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dc.contributor.authorWinklerPrins, Vincent J.eng
dc.contributor.authorWeismantel, Arlene McFarlineng
dc.date.issued2004-10eng
dc.description.abstractColchicine (strength of recommendation [SOR]: B, based on 1 double-blind crossover study), allopurinol (SOR: B, based on 2 cohort studies), and weight loss (SOR: B, based on 1 small cohort study) have been shown to reduce symptomatic recurrences of gout, although the data to support their use is limited. Some evidence suggests that despite their serum uric acid-lowering effects, uricosurics (such as probenecid) fail to reduce gout attacks (SOR: B, based on 2 cohort studies). We were unable to find any double-blind, placebo-controlled long-term outcome studies addressing this problem.eng
dc.identifier.citationJournal of Family Practice, 53(10) 2004: 837-838.eng
dc.identifier.urihttp://hdl.handle.net/10355/3075eng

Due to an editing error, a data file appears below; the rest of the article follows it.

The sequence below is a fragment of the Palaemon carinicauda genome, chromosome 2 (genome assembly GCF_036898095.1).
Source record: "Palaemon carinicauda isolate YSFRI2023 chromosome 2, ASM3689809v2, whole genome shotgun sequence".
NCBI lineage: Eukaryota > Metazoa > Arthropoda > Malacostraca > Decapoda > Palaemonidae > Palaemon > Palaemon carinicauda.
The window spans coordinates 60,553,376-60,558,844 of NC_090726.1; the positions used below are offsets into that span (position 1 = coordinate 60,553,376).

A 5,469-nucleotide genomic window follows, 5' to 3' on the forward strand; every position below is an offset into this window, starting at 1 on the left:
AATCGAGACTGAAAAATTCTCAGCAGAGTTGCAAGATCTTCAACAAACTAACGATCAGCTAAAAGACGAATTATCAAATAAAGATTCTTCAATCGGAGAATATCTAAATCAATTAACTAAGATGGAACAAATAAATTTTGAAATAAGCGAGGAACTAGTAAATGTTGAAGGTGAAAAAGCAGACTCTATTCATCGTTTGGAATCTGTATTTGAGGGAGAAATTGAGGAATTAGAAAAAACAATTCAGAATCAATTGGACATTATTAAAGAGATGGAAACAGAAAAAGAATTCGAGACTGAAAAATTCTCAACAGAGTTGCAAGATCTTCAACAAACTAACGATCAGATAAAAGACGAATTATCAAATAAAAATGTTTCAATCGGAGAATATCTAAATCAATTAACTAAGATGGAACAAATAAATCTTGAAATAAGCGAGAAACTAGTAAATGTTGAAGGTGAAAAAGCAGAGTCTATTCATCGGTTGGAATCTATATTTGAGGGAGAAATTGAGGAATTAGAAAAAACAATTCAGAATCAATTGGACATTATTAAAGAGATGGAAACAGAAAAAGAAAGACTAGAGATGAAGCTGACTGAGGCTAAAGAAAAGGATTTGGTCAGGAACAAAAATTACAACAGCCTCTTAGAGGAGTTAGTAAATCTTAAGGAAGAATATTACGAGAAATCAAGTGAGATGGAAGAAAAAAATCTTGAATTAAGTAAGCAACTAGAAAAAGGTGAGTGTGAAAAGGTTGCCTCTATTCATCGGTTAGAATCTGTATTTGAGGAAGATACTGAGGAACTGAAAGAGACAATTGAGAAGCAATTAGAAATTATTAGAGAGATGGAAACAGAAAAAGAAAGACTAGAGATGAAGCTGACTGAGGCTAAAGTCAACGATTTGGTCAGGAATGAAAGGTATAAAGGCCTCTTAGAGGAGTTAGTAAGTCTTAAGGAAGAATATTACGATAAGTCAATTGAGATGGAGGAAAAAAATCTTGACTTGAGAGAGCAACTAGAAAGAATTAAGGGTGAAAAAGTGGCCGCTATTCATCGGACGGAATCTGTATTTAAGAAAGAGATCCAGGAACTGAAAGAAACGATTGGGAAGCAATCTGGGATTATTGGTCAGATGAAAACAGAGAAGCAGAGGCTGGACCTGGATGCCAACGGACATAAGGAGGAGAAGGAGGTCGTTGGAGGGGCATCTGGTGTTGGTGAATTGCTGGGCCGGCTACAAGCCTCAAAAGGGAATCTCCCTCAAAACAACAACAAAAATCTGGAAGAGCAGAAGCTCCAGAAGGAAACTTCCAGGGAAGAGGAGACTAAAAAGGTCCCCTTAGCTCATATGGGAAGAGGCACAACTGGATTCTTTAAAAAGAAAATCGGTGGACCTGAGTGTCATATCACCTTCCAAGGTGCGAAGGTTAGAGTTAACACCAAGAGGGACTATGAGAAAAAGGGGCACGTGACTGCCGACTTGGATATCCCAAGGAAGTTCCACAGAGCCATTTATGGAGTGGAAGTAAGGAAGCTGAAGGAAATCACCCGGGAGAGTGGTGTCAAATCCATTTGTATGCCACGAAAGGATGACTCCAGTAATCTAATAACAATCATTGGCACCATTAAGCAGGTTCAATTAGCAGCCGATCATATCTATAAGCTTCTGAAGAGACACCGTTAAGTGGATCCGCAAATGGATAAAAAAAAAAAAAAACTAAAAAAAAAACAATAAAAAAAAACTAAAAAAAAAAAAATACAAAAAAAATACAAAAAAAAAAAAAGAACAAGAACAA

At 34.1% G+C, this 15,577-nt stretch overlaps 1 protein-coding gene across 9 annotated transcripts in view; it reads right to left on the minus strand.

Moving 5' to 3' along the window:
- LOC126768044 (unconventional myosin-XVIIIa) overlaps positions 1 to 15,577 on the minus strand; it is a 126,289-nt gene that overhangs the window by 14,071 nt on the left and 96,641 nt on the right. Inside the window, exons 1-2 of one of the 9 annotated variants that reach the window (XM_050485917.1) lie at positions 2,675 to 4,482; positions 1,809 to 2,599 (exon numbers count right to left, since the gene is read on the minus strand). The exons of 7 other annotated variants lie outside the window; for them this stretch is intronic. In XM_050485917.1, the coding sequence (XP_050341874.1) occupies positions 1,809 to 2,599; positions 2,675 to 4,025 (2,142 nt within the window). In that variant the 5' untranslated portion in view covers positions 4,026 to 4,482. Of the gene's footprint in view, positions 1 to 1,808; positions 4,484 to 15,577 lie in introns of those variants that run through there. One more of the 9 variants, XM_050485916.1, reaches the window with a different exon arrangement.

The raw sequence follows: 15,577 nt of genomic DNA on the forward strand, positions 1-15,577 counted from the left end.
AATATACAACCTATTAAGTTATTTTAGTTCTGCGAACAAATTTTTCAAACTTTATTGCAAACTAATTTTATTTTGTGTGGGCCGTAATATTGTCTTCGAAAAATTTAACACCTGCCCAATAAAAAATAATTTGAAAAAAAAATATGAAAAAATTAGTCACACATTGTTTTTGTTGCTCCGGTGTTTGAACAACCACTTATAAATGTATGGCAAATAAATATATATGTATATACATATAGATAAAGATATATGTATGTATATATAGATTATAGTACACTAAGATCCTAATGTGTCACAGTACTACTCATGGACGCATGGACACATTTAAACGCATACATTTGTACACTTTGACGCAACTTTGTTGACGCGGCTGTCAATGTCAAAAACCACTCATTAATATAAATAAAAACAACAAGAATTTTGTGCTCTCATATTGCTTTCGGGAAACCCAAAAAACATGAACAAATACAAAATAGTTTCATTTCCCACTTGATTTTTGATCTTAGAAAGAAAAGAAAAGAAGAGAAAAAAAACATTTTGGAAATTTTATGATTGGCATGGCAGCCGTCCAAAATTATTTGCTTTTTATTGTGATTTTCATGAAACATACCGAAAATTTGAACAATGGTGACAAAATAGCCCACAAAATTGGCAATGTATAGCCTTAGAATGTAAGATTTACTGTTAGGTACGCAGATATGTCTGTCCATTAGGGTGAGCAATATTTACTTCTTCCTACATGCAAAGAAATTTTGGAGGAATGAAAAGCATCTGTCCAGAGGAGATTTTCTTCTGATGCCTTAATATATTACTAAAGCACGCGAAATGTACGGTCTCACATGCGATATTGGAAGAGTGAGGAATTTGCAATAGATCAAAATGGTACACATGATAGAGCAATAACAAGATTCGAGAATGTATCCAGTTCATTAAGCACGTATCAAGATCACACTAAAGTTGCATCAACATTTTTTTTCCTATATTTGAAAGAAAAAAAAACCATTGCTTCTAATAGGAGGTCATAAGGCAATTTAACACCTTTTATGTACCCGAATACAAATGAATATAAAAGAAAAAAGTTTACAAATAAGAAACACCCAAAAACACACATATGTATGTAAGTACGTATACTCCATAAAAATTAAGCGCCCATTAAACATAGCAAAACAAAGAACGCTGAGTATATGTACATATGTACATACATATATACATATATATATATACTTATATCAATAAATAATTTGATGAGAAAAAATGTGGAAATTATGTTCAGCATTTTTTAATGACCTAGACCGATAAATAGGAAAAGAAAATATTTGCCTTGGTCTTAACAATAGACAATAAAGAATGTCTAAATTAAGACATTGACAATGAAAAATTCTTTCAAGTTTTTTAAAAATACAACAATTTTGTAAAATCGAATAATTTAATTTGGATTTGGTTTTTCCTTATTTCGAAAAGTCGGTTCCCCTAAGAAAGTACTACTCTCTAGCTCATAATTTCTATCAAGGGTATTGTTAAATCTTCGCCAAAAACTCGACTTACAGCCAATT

dc.languageEnglisheng
dc.publisherFamily Physicians Inquiries Networkeng
dc.relation.ispartofClinical Inquiries, 2004 (MU)eng
dc.relation.ispartofcommunityUniversity of Missouri-Columbia. School of Medicine. Department of Family and Community Medicine. Family Physicians Inquiries Networkeng
dc.subjecturicosuricseng
dc.subjectinflammatory responseeng
dc.subject.lcshWeight losseng
dc.subject.lcshGouteng
dc.subject.lcshColchicineeng
dc.titleHow effective is prophylactic therapy for gout in people with prior attacks?eng
dc.typeArticleeng


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